What’s Mine is Mine and What’s Yours is Mine?

Notwithstanding the ROI on building proprietary solutions, a frequent variable that may get overvalued is retaining intellectual property and its corollary, establishing a competitive advantage. However, when it comes to cost in direct expenses and time associated with such an undertaking, companies have historically, and wildly, underestimated these projections.

Many times the build decision is driven by CTO zeal and not the discipline and self-awareness needed to make the best decision. Sometimes it simply comes down to an identity crisis: are we a technology company or a lender?

The CEO of a large correspondent lender explained the issue in the context of retaining and enhancing a legacy LOS or seeking an outside solution. “We have a stellar tech team that is capable of developing just about anything and if given the budget, they will.”

Outside of analytics that everyone uses, these leadership decisions are probably the most critical. It is incumbent upon business leadership to force the issue and really determine the need for proprietary compared to off-the shelf solutions despite the sometimes strong push from internal IT to build.

While IQ (intelligent quotient) is indispensable; EQ (emotional quotient) may be the final differentiator between a boondoggle and a successful initiative.

Key Considerations: Pluses and Minuses

Here are some key factors to consider when developing a strategy to implement new technology:

Third-Party Tech Solution

Plus: These systems are typically written by the vendor with domain expertise in the product they have built.

Plus: Release updates allows all uses to take advantage of ideas from other customers that would be beneficial to all.

Plus: Spread the costs of regulatory items across the entire customer base.

Plus: With multiple customers using the same core package, there is a better chance of one customer finding a bug (not all systems have bugs) that can be fixed.

Plus: Typically, there is a dedicated budget to enhance the system.

Minus: Could be a challenge getting your secret sauce request prioritized because the company must consider its entire customer base for prioritization of enhancements.

Minus: Once installed, the vendor could raise prices, and it could sometimes be difficult to change the application if your company has other pressing needs.

Home Grown

Plus: Typically, any enhancements can be implemented faster

Plus: Your great ideas can remain proprietary to your company and not shared across the industry; however, this is a factor that is only valuable for true differentiators. For example, there is no advantage to having the best bankruptcy solution because the same laws/process apply to everyone.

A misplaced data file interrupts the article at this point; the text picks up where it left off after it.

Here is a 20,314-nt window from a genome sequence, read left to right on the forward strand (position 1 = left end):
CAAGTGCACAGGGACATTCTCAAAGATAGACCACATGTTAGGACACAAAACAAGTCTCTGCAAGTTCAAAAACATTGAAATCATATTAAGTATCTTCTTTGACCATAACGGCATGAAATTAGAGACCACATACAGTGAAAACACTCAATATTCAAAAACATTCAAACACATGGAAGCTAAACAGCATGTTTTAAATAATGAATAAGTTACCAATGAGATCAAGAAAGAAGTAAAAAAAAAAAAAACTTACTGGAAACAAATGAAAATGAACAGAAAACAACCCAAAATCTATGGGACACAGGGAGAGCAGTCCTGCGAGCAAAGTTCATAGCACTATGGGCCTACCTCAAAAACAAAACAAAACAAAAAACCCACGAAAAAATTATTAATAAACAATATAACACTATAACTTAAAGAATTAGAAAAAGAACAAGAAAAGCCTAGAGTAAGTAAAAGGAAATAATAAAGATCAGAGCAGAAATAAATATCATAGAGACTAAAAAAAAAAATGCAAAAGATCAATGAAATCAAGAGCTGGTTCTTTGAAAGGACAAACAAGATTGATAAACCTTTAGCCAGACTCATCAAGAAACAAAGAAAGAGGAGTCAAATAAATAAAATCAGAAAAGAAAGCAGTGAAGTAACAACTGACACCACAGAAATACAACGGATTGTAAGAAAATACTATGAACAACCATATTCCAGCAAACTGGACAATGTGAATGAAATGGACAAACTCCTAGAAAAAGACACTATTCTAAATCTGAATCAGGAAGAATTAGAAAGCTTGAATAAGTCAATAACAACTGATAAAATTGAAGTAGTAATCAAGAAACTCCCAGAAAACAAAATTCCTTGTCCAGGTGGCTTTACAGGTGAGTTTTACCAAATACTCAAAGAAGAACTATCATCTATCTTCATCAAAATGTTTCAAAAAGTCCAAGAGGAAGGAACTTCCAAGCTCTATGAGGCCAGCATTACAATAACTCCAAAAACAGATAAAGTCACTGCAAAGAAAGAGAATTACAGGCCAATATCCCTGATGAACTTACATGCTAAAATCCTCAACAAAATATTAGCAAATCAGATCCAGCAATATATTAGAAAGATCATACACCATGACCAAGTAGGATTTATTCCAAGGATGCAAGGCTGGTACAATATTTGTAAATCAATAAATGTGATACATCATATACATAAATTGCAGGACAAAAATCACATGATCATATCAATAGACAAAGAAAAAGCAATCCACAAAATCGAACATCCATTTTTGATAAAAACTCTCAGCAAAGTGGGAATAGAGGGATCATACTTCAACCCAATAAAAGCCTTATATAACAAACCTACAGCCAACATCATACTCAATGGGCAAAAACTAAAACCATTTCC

Minus: If in a highly regulated environment, the company must spend money to stay current with regulations and do so without the help from a third party.

Minus: As organization change occurs, budget allocations can change overtime and if a company does not invest in its homegrown application, it can become an inhibitor over time.

More Cooks in the Kitchen

Another common approach to turn the dichotomy into a trichotomy is to consider using multiple technology providers to deliver a solution. While this presents its own set of headaches, including two integration points that must be maintained and increased operational risk. There may be some benefits to different functional areas having more independence and the ability to apply a domain-specific platform to their world. The mortgage servicing industry is a classic example of this approach especially in the default servicing area where many companies have specialized in technology to assist with non-performing loans and there is now a market with mature products to assist servicers.

This trend is continuing where not only are there more specialized services for residential mortgage servicers available but, third-party service providers have developed enabling technologies to increase benefits. And this trend has gone beyond default servicing and includes other business activities that service bureaus could not provide and developing proprietary technology would be impractical.

For instance, some third-party providers in insurance tracking, loss-draft processing and performing loans that offer such services as bank reconciliation, investor reporting and billing have added technology to their services to bring additional benefits and cost saving to the servicers.

In the end, no matter where you land in determining whether to buy or build, your decision will only be as good as the questions you ask and the leadership strength you exert to coax out the best result.